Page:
Foster Growth Through Relationships

Good relationships at work foster well-being. They make it feel safer to focus on learning and show imperfections and inadequacies, rather than remaining stuck in performance mode, feeling required to appear at the height of our game without deviation or rest. When colleagues collaborate and support each other, they develop mutual understanding and deeper connections. “In sharing what I’m trying to improve, in sharing what I’m unsure about—sharing my mistakes and my lessons—I’m disclosing more of myself to you,” says Briceño. This creates an opportunity to “know each other more deeply in ways that other people might not get to know me as deeply because I’m not sharing as much with them. I’m not sharing as much of my thoughts and emotions. And so that creates a deeper bond with you, because I am more transparent with you than I tend to be with other people.” The result is a virtuous cycle of closeness and growth that fosters both stronger collaboration and retention.

Get More Benefit From Providing Varied Learning Opportunities

“The most powerful learning happens when the person is choosing it—when they are saying, ‘I want to learn X and I’m going to do Y about it,’” says Briceño. In strong organizational cultures, there are clear standards and required competencies, and people receive feedback about where they’re doing well and what skills they need to develop to be considered for promotion. Once they’ve received feedback, they have options and choices about how they would like to improve themselves. Companies often invest in specialized development programs for high potentials and employees on the leadership track, but it benefits the whole company when everyone has opportunities to grow and develop. Organizations can provide a range of developmental support like access to LinkedIn Learning or other inexpensive, self-organized, peer teaching programs.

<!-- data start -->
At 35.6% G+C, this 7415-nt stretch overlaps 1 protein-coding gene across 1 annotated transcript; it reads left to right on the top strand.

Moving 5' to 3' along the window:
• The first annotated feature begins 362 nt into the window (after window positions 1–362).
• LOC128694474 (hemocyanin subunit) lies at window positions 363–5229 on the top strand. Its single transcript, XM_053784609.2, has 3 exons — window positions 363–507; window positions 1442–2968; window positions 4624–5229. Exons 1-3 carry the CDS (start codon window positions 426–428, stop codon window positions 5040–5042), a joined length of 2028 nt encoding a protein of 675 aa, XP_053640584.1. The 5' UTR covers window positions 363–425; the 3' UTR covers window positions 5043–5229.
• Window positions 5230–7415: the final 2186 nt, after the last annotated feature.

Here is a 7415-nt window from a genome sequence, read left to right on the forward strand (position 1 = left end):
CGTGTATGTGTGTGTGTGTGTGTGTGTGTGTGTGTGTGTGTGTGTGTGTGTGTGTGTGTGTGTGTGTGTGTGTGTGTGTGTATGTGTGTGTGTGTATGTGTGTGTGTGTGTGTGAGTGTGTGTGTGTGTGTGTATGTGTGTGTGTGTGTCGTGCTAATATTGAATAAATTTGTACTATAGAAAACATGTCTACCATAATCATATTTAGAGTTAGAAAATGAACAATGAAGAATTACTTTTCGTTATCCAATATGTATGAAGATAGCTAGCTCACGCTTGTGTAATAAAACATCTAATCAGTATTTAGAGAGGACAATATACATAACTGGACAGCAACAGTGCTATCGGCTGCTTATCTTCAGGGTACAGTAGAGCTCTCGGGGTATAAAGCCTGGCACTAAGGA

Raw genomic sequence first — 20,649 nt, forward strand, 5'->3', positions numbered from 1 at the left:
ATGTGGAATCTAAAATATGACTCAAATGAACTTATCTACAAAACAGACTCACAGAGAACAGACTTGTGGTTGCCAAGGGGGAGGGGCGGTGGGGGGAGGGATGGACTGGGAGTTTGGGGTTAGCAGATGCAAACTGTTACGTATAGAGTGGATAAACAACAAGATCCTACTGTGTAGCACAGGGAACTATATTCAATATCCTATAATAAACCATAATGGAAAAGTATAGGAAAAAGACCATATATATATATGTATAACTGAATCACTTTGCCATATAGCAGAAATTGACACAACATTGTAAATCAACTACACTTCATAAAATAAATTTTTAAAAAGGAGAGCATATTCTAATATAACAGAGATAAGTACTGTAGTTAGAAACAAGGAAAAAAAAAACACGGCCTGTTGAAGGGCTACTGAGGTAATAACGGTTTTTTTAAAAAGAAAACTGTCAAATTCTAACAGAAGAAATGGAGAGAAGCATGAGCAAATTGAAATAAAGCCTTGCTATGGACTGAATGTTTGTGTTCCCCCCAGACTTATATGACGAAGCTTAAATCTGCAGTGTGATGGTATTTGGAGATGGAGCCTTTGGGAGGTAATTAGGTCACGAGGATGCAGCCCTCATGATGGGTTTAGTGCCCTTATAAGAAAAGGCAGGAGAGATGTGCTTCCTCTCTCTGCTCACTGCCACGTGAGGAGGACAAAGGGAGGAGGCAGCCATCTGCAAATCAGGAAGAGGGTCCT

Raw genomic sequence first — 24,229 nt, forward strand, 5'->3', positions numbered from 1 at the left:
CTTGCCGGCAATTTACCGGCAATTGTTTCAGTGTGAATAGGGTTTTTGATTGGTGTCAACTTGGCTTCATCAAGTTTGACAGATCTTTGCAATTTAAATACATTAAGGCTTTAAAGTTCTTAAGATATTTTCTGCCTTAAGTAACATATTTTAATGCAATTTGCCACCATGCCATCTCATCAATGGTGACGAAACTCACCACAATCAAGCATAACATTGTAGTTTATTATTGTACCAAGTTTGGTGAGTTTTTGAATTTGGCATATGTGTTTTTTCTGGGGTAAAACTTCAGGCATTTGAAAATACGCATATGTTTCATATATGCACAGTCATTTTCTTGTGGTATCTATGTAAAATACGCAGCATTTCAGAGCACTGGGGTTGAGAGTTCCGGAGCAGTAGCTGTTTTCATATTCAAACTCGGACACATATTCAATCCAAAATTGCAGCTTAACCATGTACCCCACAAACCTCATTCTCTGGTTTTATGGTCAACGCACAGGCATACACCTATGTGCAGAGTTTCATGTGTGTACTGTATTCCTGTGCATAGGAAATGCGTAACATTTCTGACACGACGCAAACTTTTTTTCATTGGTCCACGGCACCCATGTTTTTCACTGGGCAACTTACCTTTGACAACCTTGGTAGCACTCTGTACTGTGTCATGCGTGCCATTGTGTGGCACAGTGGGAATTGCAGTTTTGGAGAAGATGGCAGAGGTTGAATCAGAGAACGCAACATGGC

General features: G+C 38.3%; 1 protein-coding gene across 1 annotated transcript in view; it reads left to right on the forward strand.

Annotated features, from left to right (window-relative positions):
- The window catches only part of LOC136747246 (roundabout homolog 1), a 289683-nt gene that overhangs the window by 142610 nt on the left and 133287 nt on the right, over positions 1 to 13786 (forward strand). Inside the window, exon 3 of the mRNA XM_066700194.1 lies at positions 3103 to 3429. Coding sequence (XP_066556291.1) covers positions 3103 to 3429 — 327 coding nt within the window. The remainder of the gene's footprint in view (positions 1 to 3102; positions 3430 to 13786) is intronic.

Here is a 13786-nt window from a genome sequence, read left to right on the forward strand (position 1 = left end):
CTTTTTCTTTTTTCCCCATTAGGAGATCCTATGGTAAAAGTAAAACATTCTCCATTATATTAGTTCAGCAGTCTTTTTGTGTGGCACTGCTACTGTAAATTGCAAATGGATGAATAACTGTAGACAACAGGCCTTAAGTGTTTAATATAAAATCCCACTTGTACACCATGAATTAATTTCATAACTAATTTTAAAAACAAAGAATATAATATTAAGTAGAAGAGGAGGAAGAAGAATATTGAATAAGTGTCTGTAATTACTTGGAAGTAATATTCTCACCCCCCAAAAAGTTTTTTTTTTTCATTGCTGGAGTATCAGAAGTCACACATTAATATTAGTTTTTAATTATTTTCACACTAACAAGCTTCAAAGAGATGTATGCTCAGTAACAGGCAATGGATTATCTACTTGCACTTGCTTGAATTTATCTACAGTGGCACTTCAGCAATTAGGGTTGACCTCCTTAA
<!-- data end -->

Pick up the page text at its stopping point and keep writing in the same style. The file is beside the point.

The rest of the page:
Make Meetings More Valuable

Many meetings are really exercises in performance, with executives delivering pro forma reports and making plain that they have no problems. But when everyone looks perfect, it’s likely that no one is improving. So, stop conducting meetings in which the same topics are always discussed and nothing changes. Instead, try fostering new learning and individual growth by shifting meeting agendas. For example, says Briceño, devote part of meetings to “learning zone conversations” and encourage attendees to share something they learned the prior week. This lets them not merely focus on what they might have got wrong but to identify the learning they gained from the mistake and how it could drive future actions. If senior leaders do this kind of reflection in their own meetings, Briceño says, their example will percolate down and foster similar transparency and learning at all levels of the organization.

Onward and upward—